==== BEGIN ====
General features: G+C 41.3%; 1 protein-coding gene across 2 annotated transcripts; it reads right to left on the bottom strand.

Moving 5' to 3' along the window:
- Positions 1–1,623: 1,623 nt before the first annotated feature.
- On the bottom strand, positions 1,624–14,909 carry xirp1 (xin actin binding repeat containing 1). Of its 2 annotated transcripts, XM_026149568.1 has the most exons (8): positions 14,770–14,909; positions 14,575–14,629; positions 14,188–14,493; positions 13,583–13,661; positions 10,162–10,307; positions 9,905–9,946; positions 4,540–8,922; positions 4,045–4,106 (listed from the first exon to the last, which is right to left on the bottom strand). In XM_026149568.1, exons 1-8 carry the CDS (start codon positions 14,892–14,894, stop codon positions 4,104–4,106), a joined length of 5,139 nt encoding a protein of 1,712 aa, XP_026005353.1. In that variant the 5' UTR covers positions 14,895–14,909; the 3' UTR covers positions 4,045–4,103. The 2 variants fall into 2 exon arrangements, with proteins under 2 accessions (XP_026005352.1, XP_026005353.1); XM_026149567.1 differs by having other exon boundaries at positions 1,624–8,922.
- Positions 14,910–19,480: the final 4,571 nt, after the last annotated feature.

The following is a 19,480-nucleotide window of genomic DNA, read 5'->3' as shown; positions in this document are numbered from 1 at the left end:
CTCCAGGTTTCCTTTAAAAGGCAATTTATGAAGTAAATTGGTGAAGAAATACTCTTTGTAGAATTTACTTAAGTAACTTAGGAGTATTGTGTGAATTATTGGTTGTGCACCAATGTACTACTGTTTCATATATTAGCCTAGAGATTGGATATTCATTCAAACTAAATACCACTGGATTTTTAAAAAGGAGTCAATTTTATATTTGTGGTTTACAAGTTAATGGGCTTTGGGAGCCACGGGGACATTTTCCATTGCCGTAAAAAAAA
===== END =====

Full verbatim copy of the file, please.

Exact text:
General features: G+C 41.3%; 1 protein-coding gene across 2 annotated transcripts; it reads right to left on the bottom strand.

Moving 5' to 3' along the window:
- Positions 1–1,623: 1,623 nt before the first annotated feature.
- On the bottom strand, positions 1,624–14,909 carry xirp1 (xin actin binding repeat containing 1). Of its 2 annotated transcripts, XM_026149568.1 has the most exons (8): positions 14,770–14,909; positions 14,575–14,629; positions 14,188–14,493; positions 13,583–13,661; positions 10,162–10,307; positions 9,905–9,946; positions 4,540–8,922; positions 4,045–4,106 (listed from the first exon to the last, which is right to left on the bottom strand). In XM_026149568.1, exons 1-8 carry the CDS (start codon positions 14,892–14,894, stop codon positions 4,104–4,106), a joined length of 5,139 nt encoding a protein of 1,712 aa, XP_026005353.1. In that variant the 5' UTR covers positions 14,895–14,909; the 3' UTR covers positions 4,045–4,103. The 2 variants fall into 2 exon arrangements, with proteins under 2 accessions (XP_026005352.1, XP_026005353.1); XM_026149567.1 differs by having other exon boundaries at positions 1,624–8,922.
- Positions 14,910–19,480: the final 4,571 nt, after the last annotated feature.

The following is a 19,480-nucleotide window of genomic DNA, read 5'->3' as shown; positions in this document are numbered from 1 at the left end:
CTCCAGGTTTCCTTTAAAAGGCAATTTATGAAGTAAATTGGTGAAGAAATACTCTTTGTAGAATTTACTTAAGTAACTTAGGAGTATTGTGTGAATTATTGGTTGTGCACCAATGTACTACTGTTTCATATATTAGCCTAGAGATTGGATATTCATTCAAACTAAATACCACTGGATTTTTAAAAAGGAGTCAATTTTATATTTGTGGTTTACAAGTTAATGGGCTTTGGGAGCCACGGGGACATTTTCCATTGCCGTAAAAAAAA